y4pcT1JaIwGptQJPO6l_mZmgv34 tiffin unboxed: Baja California Culinary Festival

Baja California Culinary Festival

Last weekend I was part of a very fortunate group of food writers, editors and friends of Baja cuisine that Mexican street food ambassador Bill Esparza gathered together for a gastronomically adventurous weekend.

Last year a Pleasure Palate group went on a smaller weekend trip, and after that one, this trip was a no brainer. I signed up as soon as the information got posted. Most attendees were alumni as well.

The First Annual Baja California Culinary Festival, organized by Baja Master Chef, Javier Plascencia (Mision 19, Cebicheria Erizo, Casa Plascencia, Villa Saverios and Caesar's Restaurant), celebrated local food treasures and the innovative, thriving culinary scene at select locations (Ensenada, Mexicali, Rosarito,Tecate, Tijuana and the Valle de Guadalupe) over 4 days.


I plan on doing a series of a couple of posts on various experiences during the weekend. Let's start out of chronological order, with Saturday Oct. 8th at the festival.

El Trompo Museum - site of the festival
Bill giving us directions and schedule for the festival
We spent just under 3 hours at the festival. We got wrist bands and food/drink tickets to pretty much try it all.

It feels like a made a dent in hitting all the offerings, yet covered a lot and felt super full upon leaving. That's a feeling quite prevalent throughout the weekend.

Casa Plascencia - salsas
herb and chile oil-based salsas
tuna, guacamole cream and beat cilantro salsas
The bright pink-red of the beat and cilantro salsa totally caught my eye, as did many of these gourmet salsas in earthen bowls.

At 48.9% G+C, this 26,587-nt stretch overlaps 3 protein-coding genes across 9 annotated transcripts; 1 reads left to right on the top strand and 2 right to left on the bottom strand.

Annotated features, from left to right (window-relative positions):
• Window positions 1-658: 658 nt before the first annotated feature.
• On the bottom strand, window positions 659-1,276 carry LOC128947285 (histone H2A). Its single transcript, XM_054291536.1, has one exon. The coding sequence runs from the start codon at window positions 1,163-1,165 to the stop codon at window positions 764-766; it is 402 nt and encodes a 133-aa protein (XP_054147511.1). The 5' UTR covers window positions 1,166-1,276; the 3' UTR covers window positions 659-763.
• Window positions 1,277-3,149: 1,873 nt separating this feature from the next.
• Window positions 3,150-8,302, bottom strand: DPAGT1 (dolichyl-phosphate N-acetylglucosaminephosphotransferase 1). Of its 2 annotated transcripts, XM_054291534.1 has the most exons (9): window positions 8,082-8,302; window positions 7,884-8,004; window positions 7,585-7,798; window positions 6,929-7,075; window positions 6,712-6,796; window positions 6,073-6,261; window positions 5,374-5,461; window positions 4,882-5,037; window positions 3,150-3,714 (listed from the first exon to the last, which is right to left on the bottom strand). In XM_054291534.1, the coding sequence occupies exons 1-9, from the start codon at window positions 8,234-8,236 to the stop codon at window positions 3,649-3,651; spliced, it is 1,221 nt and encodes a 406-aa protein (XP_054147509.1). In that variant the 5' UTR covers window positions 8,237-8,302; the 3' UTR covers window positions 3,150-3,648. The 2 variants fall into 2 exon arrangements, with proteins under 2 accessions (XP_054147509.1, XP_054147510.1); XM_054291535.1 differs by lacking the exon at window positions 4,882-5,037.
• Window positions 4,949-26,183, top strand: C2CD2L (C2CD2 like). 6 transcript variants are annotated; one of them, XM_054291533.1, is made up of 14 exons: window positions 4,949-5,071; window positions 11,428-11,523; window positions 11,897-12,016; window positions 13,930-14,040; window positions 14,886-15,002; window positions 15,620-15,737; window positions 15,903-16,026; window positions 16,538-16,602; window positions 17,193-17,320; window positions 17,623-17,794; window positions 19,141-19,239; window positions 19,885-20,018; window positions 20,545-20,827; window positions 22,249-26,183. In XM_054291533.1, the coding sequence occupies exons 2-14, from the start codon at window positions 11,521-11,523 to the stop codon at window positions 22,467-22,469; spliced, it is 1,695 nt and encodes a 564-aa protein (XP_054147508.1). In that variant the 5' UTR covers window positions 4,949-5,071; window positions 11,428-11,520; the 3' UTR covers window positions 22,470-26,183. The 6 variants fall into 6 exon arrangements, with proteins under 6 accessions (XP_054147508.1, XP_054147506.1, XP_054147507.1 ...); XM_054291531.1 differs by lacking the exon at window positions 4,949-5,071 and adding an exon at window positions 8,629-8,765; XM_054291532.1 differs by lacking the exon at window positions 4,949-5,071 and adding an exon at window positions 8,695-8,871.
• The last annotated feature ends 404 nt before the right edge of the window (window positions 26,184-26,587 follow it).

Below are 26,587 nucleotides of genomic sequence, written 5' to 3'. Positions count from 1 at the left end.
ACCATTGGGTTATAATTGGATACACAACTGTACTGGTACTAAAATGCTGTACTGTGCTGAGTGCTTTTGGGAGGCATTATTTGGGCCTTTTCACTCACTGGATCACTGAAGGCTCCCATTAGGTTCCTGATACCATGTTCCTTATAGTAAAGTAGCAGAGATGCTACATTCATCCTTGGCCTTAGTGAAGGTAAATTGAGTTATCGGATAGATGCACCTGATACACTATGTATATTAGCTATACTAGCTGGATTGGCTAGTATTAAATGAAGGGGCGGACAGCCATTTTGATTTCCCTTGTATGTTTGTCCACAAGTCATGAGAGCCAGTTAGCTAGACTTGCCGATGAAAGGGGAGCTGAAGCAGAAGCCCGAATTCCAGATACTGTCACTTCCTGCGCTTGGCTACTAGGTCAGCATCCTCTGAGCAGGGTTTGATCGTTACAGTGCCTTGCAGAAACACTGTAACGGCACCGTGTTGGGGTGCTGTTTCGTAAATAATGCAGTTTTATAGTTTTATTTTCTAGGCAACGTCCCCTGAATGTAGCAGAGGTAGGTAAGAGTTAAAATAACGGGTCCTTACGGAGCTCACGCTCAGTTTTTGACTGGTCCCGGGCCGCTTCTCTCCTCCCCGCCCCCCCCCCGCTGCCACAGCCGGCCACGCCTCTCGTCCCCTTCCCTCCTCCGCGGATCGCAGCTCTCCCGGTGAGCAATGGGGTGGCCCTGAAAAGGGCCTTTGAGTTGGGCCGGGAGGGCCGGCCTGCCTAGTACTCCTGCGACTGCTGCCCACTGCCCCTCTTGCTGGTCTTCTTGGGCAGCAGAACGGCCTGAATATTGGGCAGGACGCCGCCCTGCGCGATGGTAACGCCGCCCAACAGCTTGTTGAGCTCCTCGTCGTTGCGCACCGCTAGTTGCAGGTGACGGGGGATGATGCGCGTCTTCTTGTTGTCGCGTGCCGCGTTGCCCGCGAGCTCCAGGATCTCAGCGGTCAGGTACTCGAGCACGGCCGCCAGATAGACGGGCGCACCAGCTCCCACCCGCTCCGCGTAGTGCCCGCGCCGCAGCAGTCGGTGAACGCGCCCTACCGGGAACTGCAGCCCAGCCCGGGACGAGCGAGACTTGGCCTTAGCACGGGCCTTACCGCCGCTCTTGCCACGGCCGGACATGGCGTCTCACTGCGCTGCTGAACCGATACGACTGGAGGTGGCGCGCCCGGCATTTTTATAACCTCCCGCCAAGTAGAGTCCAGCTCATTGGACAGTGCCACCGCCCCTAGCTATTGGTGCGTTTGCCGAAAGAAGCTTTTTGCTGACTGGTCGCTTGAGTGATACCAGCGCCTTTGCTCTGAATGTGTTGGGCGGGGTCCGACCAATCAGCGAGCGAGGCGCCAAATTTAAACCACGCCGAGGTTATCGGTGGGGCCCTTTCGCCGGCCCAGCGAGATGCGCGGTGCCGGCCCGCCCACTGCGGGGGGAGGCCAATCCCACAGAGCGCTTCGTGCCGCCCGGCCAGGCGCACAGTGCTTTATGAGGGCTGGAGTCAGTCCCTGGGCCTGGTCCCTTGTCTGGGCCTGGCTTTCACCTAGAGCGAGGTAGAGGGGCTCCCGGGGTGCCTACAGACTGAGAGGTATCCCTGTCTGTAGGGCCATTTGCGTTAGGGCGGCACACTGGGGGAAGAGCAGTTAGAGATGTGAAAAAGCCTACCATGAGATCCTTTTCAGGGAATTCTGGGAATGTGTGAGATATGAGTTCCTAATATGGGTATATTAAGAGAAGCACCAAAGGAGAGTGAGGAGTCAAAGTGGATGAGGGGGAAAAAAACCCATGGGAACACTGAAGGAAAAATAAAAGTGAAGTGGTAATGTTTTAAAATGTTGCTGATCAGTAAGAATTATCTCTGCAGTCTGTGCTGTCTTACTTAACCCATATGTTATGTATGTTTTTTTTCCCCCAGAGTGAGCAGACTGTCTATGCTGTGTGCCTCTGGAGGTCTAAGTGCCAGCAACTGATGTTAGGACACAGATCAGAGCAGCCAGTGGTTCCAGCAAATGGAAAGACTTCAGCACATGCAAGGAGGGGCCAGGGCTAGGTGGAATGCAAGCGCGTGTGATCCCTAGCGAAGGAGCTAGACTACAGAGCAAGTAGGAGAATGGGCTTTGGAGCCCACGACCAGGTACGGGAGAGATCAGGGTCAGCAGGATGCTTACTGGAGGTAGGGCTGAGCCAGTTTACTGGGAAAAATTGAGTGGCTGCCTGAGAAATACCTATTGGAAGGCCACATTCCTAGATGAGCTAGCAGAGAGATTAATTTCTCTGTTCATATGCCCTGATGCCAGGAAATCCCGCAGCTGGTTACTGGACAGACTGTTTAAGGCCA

lamb crostini

Casa Plascensia served three tacos. On the left is lamb, back is beef cheeks and front is beef ribs.

smoked marlin taco
oyster taco

One of my favorite bites were La Diferencia's made to order blue corn quesadillas. They offered a trio of mushrooms, squash blossoms and fresh huitlacoche (corn "truffle", also known as corn smut).

flor de calabaza (squash blossom) quesadilla


Caesar's was serving freshly made Caesar salad, originally created at this restaurant in Tijuana.

Caesar's - Caesar salad
La Diferencia's nopales salad (cactus)
Los Arcos - shrimp ceviche
I ate one of these cups of ceviche then drank the residual juice, it was that delicious.

tostada de chicharones
Casa Plascencia - freshly made paella
fresh coconut juice and Clamato
Senor Sushi menus - Mexican style sushi

After walking to the other end of the festival, I found an extraordinary barista station and must have spent half an hour here chatting with these friendly gentelmen and learning about their naturally infused syrups and slow drip methods.




The technique was impressive. I asked them to recommend and make a drink of their choice and they ended up making a latte, my favorite.

It was a far cry from L.A.'s nonfat lattes. Very rich and decadent without being too sweet or heavy. They could give Intelligentsia a run for their money.

Sangria and Tepoznieves ice cream
On the last visit we stopped at Tepoznieves and tasted various local flavors. Imagine my delight to find their booth at the festival.

All flavors tasted great but I chose Beso de Cenicienta (queso, nata, miel, mermelada fresa). In English that's cheese, cream, honey, strawberry marmalade.

Making tres leches chocolate cake


This membrilla, or quince, pudding hit the right creamy, fruity and not-too-sweet note. Loved it.

sweet potato flan


Several booths offered artisanal goods for sale - everything from olive oil to fresh sugar cane stir sticks. The bread and cheese booths drew in a constant stream of traffic.

Overall the festival offered a lot of great classics and surprises for everyone.

0 Responses to “Baja California Culinary Festival”:

Leave a comment

Please feel free to provide feedback and comments.